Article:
A Big Sister to look up to
She married at 15 and dropped out of school. Now 27, Rachana Batha is a mentor to young Nepali girls and tells Samik Kharel how they can have a very different life to hers.
Two years ago, Rachana Batha successfully convinced the family of 12-year-old Jyoti to scrap their plan to organise her marriage. Batha’s influence means Jyoti’s life is following a very different path – she wants to join the Nepali Army when she finishes high school.
Batha is 27 and is part of VSO’s Sisters for Sisters Education project. She mentors four young girls, including Jyoti, in Surkhet district, western Nepal.
Sisters for Sisters focuses on supporting young, vulnerable girls to stay in education and avoid child marriage, through assigning an older, experienced “Big Sister” like Batha to mentor and advocate for “Little Sisters” like Jyoti.
Sisters for Sisters addresses barriers to girls’ education at individual, social, cultural and institutional levels. Batha mentors and provides emotional and academic support to her four Little Sisters. She received thorough training before being matched with the girls, who are from the same community as Batha.
The four girls are now doing well at school and are also involved in extra-curricular activities. “Over the years they have gained more confidence and participate in everything happening at school,” says Batha. She’s impressed her mentees want to join the army, and become nurses and veterinary doctors. “At their age, I did not even know what I wanted to be. Now I am giving them advice on how to follow their career path,” she says.
“women can help women more than anyone else, especially in a country with a patriarchal system”
Supporting her four Little Sisters is especially important for Batha as she was married at 15 and faced huge difficulties in continuing her education. “If only there was a Big Sister for me, I would not have been married early and I could have completed my education without any hassle and pressure,” she says.
After her marriage Batha dropped out of school and, as the youngest daughter-in-law in the family, she was expected to focus on housework. “I was working all day from early morning, cooking, gathering grass, feeding the cattle, cleaning the house, washing clothes and every possible work in a household,” she recalls. “At night, although tired, I would try and study and go through my books – it was the most exciting time of my day.”
Batha persisted with furthering her education. After two years she enrolled in classes, selling her marriage jewellery to fund her studies. “I always valued education much more than anything. These ornaments would have no value to me, I just wanted to go to school.”
Batha gave birth five days before sitting her school leaving certificate exam. “I was weak and walked two hours to the headquarters to take these tests, and I took my baby with me as well,” she recalls. “It was a really difficult time and my mother helped me a lot and encouraged me to attend the exams.”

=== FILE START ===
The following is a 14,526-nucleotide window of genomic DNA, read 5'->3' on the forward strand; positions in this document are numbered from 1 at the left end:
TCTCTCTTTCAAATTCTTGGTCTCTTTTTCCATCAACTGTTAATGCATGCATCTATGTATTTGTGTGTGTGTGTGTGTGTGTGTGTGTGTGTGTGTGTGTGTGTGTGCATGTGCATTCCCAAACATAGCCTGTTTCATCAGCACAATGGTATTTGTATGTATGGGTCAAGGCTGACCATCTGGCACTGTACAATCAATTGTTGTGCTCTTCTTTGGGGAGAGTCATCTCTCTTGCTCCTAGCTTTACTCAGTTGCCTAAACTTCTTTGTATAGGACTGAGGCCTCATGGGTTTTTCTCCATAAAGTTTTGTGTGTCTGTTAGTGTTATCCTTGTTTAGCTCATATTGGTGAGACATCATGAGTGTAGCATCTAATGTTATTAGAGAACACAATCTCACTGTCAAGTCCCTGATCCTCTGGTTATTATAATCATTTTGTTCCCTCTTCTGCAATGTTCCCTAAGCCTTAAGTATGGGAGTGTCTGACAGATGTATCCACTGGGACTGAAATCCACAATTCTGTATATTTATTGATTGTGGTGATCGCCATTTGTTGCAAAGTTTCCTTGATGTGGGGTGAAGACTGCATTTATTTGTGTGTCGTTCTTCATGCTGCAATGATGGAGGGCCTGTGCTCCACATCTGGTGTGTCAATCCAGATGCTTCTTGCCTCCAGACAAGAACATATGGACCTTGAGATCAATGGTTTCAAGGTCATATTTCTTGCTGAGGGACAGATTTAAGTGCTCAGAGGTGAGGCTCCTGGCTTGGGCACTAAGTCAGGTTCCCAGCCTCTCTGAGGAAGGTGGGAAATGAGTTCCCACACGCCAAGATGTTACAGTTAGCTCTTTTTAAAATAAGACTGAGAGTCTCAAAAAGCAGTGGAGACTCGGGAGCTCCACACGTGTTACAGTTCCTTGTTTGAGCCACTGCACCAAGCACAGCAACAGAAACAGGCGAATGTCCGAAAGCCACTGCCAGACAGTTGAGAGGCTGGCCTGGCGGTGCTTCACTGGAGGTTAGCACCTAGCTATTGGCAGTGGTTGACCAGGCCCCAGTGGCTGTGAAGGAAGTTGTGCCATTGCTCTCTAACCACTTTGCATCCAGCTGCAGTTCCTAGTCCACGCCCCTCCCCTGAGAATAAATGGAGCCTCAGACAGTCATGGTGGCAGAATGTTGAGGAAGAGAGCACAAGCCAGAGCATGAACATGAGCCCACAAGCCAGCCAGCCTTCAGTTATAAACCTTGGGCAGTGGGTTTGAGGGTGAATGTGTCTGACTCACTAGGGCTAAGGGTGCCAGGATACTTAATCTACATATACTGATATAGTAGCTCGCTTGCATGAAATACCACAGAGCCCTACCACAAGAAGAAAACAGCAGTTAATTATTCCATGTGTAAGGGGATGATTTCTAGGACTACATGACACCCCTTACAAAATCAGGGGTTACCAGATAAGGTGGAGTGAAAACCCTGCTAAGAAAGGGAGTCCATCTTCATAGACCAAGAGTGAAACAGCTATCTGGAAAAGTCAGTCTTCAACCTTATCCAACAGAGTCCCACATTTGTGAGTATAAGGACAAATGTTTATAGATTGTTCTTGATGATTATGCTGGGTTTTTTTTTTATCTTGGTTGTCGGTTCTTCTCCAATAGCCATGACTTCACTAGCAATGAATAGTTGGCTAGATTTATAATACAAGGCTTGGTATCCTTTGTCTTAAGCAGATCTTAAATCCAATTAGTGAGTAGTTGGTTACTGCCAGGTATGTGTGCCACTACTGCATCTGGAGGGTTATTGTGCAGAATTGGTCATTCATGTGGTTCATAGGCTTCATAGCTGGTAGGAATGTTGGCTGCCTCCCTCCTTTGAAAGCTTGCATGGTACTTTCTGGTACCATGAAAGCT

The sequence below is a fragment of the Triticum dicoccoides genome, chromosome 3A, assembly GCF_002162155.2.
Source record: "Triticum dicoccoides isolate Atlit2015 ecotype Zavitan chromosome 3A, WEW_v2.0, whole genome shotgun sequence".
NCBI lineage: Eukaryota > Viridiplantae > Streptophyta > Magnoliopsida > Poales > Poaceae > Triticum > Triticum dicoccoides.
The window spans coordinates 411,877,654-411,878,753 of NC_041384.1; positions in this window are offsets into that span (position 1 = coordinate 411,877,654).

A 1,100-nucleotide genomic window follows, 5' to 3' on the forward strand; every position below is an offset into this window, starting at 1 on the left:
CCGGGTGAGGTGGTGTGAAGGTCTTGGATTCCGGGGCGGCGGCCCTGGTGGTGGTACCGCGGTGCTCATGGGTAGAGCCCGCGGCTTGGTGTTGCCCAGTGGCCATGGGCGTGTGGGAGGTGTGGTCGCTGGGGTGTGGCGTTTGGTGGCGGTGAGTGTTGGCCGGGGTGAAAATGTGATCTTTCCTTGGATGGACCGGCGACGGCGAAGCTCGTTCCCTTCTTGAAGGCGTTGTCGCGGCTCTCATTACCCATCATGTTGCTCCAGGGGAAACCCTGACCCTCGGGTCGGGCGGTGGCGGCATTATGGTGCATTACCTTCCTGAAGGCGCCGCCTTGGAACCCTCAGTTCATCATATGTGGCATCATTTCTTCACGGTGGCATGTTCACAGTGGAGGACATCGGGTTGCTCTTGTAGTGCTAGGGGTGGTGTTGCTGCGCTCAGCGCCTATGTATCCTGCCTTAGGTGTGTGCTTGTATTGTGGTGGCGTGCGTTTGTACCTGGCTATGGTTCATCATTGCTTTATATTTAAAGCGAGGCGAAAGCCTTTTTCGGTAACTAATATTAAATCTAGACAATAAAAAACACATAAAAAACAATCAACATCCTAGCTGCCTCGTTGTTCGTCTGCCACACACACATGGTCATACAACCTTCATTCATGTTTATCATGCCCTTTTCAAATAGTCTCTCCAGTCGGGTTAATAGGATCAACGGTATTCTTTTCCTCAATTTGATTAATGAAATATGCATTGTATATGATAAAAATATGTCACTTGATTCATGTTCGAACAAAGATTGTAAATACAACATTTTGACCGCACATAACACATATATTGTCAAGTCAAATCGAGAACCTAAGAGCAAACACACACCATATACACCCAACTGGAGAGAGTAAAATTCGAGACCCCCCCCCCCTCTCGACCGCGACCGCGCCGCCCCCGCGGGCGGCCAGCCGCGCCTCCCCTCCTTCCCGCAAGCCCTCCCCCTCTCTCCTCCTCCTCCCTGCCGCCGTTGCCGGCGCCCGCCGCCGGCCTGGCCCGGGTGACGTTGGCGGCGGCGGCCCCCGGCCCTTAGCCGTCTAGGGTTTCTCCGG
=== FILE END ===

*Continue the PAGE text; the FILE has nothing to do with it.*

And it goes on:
She passed with flying colours, surprising many of the people around her. It was a moment of realisation for Batha, too. “This is when I realised that women can help women more than anyone else, especially in a country with a patriarchal system. Women understand each other and share the same dreams and problems,” she says.
This is why she is so committed to supporting girls and young women to stay in education. “Just educating myself was not the purpose,” she says. “I wanted to help others going through the same problems as I did.”
Batha feels the major challenges are convincing families to send their daughters to school regularly and stopping child marriage. “For these families to consider your advice seriously, you have to first be part of their family and build a strong relationship. This can only happen with regular interactions, regular visits to their houses, being their helping hands during the festivals and advising them on their daily lives too.
“Girls attending school regularly and avoiding early marriage depends on the income of the family; the weaker the household income the more vulnerable the girls are. Their parents have to work poorly paid jobs and with many children they cannot afford education, and boys’ education is prioritised,” says Batha.
Attitudes are slowly changing, she feels, with more families postponing their daughters’ marriages in favour of encouraging them to study. However, Batha believes girls are not treated equally to boys when it comes to education. “Society has not yet realised girls need more support than the boys when it comes to education,” she says. She feels more female teachers would help.
“I didn’t have any sisters of my own, but now I have four and I encourage them to do whatever they want to do”
She takes her responsibilities as a Big Sister very seriously. “I didn’t have any sisters of my own, but now I have four and I encourage them to do whatever they want to do,” she says. “It’s a difficult task and a big responsibility to pave the way for their education and give them the right advice,” she says.
Being a Big Sister has inspired Batha to become more active in her community. She is now involved with a village co-operative, the village development committee and protecting community forests.
Like her Little Sisters, Batha has big dreams; she hopes to serve her community, whether at a personal, local or national level. However, to achieve her dream, she knows education is the key. “For now, I want to continue my education. My plan is to enrol in college and major in education,” she says.
Through projects improving maternal health, tackling gender-based violence, educating communities and supporting women's economic independence, VSO is working to advance gender equality across the world. Find out more.